I love using dry beans in cooking.  They have a better flavor and are much less expensive.  The process of a soak is easily manageable when planned ahead of time.  My favorite soak method is to place the desired amount of beans in a heavy cookpot, cover with water, bring to a boil for three minutes, turn off the heat, cover with a lid and allow to sit for at least an hour.  When ready to cook, drain and rinse, and cover with plenty of water or broth (at least 2 inches over the beans).  Cook on slow simmer for an hour or until tender.  Then you are ready to add the other soup ingredients.

here are the ingredients
  • 2 cloves garlic minced
  • 1 cup chopped onion
  • 1 tsp chopped fresh ginger
  • 3 tbs olive oil
  • 8 cups fresh kale center ribs removed
  • 2 cups fresh carrots sliced
  • 2 tbs chopped fresh basil
  • 2 tbs chopped fresh parsley
  • 2 tbs chopped fresh rosemary
  • 1 tbs freshly squeezed lemon juice
  • 1 cup dry great northern or red beans
  • 1 quart chicken broth or vegetable broth
  • parmesan cheese to top soup when serving
  • corn chips to accompany soup (optional)
  • additional hot water as needed to keep it soup
directions
  1. in heavy Dutch oven or heavy cook pot heat the olive oil
  2. when hot add the garlic, onion, ginger, and saute about 3 minutes
  3. add the carrots and stir, saute another 3 minutes
  4. add the chopped fresh herbs and kale, cover and allow the kale to wilt about 5 minutes
  5. stir well to mix everything and remove from pot
  6. add the drained and rinsed dried beans which have soaked for at least an hour
  7. add the broth and bring to a boil
  8. gently simmer for an hour
  9. when nearly tender, add the reserved kale, etc.
  10. cook at least 1/2 hour until the beans and vegetables are tender
  11. salt and pepper to taste
  12. if you like a thicker soup use a potato masher to lightly smash some of the ingredients – don’t overdo it

Serve in bowls and top with shredded parmesan and corn chips on the side

 

GABBY COOKS – chicken & corn soup

I’m sure I could spend the rest of my life eating Grandma’s chicken and corn soup and be a completely satisfied man.  She always used dark meat chicken for more flavor, but it is equally delicious using chicken breast.  This main course soup is a budget stretcher which complements any shopping list.  Add some chopped escarole and you’ve created a health dynamo.  If escarole is not available at your grocery, curly endive, a cousin of escarole, will work just as well.

Escarole has no fat.  One and one-half cups of chopped escarole has only 15 calories, 1 gram of protein and 3 grams of carbohydrates.  It adds 5.2% to 8% of your recommended daily consumption of fiber which is a critical component of bowel health decreasing risk of constipation, diarrhea and diverticulitis.  We all know that adequate fiber will satisfy hunger with fewer calories, but to avoid bloating and gas work up slowly to an amount of 25 to 38 grams daily.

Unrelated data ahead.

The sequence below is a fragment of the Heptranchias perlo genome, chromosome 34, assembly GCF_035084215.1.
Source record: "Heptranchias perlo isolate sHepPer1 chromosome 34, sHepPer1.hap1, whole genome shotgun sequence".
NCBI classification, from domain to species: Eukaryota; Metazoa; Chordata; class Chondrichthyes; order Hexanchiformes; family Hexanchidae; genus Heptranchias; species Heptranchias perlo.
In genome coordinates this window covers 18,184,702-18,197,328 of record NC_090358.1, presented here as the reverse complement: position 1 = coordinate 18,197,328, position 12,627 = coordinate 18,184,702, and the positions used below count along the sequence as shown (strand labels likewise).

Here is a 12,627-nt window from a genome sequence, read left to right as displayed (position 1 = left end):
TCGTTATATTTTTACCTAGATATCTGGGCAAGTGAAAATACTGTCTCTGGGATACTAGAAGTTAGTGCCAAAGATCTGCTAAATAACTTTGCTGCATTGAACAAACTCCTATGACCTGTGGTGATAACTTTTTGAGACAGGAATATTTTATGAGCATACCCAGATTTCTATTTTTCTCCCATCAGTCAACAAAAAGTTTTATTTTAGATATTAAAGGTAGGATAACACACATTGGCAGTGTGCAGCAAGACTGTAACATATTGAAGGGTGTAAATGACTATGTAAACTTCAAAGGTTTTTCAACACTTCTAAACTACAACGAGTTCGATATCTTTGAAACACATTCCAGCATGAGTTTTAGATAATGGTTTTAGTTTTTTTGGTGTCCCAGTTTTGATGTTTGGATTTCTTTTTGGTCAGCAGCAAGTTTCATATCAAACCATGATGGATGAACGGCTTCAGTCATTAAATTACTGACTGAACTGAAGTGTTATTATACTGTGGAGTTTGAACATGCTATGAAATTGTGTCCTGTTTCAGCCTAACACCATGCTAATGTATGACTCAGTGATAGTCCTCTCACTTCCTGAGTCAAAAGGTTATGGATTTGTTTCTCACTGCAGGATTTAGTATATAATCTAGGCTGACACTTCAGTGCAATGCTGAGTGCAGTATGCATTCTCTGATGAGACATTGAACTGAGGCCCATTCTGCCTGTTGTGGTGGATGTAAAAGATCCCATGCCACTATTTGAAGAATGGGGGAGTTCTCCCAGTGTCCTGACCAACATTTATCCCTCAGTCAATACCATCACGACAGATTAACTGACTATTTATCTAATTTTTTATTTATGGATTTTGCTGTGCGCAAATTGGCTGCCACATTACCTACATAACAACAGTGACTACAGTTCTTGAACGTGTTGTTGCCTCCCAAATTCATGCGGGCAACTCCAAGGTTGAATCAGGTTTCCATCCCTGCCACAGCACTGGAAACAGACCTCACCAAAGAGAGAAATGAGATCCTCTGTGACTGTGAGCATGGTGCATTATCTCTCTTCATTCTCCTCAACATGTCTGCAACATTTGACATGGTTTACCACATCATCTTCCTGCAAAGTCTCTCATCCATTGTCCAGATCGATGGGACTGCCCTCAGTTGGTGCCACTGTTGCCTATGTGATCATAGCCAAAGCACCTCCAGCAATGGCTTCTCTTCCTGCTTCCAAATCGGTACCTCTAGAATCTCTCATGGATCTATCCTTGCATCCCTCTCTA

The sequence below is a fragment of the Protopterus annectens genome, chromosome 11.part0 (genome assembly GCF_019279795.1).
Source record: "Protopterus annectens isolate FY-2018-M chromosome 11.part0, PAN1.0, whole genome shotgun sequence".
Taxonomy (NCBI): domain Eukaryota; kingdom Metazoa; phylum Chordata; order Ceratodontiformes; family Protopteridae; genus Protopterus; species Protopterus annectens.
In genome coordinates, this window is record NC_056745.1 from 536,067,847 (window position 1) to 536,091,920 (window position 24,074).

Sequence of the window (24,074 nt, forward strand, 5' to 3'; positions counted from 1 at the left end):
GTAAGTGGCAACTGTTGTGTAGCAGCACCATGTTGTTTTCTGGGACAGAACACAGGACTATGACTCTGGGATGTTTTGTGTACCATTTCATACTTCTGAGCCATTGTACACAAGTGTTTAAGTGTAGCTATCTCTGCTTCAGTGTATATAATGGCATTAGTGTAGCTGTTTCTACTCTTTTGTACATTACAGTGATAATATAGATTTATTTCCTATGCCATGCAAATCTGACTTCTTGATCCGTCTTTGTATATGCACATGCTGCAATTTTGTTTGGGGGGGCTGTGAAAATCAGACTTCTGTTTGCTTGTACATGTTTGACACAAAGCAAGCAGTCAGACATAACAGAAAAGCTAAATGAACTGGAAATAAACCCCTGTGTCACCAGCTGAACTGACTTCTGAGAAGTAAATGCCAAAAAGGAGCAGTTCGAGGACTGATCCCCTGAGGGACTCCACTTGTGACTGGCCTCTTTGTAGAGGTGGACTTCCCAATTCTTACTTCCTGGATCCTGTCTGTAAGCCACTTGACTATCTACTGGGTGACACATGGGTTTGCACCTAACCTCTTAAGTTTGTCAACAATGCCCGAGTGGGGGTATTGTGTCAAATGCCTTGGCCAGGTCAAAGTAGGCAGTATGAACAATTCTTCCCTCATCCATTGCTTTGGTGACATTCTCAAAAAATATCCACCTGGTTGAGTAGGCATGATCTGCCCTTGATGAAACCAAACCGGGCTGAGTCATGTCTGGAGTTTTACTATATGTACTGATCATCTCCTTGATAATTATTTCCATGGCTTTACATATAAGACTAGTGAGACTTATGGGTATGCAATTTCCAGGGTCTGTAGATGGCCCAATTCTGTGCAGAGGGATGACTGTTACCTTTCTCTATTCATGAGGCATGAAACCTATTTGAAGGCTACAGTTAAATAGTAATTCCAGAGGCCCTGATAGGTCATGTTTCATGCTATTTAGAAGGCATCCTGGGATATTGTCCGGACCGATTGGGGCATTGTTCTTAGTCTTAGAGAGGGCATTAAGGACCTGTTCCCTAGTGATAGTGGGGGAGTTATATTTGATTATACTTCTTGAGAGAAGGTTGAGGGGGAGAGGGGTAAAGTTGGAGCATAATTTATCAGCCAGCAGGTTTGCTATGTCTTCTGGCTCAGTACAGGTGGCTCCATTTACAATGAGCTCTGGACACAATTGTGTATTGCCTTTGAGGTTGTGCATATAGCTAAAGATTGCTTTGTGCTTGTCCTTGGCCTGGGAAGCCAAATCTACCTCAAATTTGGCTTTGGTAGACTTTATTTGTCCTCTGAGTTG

But wait, there’s more.  This one serving of 1 1/2 cups of escarole supplies 30% of your recommended daily intake of vitamin C and 4% of your DRV of iron and calcium.  A shortage of iron may cause you to feel tired, dizzy and headachy.  We all know the importance of calcium, don’t we?  Yeah, strong teeth and bones.  healthfully.com

here are the ingredients
  • 3 TBS olive oil
  • 1 cup chopped onion
  • 2 cloves chopped garlic
  • 4 chicken legs and thighs or 2 breasts ( or a combination of dark and white meat, it’s up to you whether to use the skin in cooking, I believe it adds additional flavor, but also calories and fat)
  • about 4 cups chopped escarole (Grandma never used greens other than fresh parsley and it was just as delicious)
  • 3 ears fresh corn, kernels removed from cob or 2 cups frozen corn
  • 1 quart chicken broth
  • 3 hard boiled eggs sliced
  • a sprig of fresh rosemary or 1 tsp dried rosemary
  • 3 TBS chopped fresh parsley
  • salt and pepper to taste
directions
  1. heat the olive oil in a stew pot or Dutch oven
  2. add the onions and garlic
  3. cook until translucent being careful not to scorch the garlic
  4. remove from the pot and reserve for later
  5. add the chicken legs, thighs, breast
  6. saute in the oil until lightly golden
  7. add enough broth to cover the chicken pieces and bring to boil
  8. immediately reduce the heat to a slow simmer, cover the pot
  9. cook on low heat about 30-45 minutes adding more broth if needed
  10. remove chicken from pot, set in bowl to cool
  11. add the greens, herbs, corn, and rest of the broth
  12. bring to a boil
  13. reduce heat to simmer and cover the pot
  14. cook about 15 minutes
  15. while that is cooking, skin and debone the chicken pieces
  16. tear meat into bite-sized pieces
  17. add the chicken and reserved onions and garlic to the soup
  18. add more broth or hot water if necessary to keep it soup
  19. season with salt and pepper
  20. ladle into bowls and top with the sliced hard-boiled eggs